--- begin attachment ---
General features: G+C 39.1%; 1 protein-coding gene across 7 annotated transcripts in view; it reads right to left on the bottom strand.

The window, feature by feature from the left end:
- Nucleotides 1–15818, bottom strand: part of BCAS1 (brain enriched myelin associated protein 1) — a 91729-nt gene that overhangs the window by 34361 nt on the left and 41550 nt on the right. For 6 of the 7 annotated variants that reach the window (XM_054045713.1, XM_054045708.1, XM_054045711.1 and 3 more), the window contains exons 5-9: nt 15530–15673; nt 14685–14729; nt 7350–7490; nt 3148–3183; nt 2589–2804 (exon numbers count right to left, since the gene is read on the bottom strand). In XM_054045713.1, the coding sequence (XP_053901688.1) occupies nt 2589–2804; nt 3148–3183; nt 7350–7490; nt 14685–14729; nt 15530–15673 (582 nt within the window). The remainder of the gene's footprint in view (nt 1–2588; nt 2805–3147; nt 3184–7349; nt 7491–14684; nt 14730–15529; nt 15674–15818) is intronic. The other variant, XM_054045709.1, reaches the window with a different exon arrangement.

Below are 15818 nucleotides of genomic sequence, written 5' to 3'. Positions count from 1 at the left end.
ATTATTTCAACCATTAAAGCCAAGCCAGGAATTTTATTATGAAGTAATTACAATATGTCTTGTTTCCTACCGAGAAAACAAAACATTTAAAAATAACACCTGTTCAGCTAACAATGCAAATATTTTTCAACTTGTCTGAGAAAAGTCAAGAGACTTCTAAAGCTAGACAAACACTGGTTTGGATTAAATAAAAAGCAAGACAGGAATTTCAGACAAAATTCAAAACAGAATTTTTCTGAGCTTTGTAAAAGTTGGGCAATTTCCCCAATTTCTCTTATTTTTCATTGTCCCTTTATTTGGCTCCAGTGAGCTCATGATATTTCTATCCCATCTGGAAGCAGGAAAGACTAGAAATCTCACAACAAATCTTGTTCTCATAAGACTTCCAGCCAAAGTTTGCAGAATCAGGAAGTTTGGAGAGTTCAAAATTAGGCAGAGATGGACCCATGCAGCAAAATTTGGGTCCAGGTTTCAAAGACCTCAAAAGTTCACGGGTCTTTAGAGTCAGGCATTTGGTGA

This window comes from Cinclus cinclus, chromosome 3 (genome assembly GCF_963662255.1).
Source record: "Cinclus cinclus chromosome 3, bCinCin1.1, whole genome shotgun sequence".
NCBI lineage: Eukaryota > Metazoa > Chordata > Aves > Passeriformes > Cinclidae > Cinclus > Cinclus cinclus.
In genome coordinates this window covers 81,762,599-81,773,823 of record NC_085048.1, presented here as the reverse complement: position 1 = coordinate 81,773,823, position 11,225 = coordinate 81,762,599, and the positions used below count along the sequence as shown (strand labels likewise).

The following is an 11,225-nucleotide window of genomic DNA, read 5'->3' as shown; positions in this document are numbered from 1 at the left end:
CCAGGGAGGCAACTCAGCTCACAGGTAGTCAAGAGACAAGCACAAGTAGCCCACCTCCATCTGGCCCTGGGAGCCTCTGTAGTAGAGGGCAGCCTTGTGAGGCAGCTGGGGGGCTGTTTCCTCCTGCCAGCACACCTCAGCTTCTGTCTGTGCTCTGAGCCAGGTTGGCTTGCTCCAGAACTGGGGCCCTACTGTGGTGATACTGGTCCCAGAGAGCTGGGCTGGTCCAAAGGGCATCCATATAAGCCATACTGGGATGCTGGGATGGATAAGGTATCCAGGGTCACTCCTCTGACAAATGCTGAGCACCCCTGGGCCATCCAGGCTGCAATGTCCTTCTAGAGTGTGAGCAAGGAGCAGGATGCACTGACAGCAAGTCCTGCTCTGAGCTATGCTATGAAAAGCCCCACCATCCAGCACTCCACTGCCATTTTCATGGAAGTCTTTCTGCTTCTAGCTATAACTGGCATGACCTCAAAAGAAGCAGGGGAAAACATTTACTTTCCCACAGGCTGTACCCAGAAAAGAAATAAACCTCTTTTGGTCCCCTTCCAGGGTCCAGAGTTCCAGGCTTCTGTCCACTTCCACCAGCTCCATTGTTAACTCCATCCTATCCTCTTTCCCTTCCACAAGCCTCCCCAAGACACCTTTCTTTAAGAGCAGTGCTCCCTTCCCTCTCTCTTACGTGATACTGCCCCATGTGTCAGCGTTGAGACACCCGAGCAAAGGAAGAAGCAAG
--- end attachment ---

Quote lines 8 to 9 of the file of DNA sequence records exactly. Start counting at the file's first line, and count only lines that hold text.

NCBI lineage: Eukaryota > Metazoa > Chordata > Aves > Passeriformes > Cinclidae > Cinclus > Cinclus cinclus.
In genome coordinates this window covers 81,762,599-81,773,823 of record NC_085048.1, presented here as the reverse complement: position 1 = coordinate 81,773,823, position 11,225 = coordinate 81,762,599, and the positions used below count along the sequence as shown (strand labels likewise).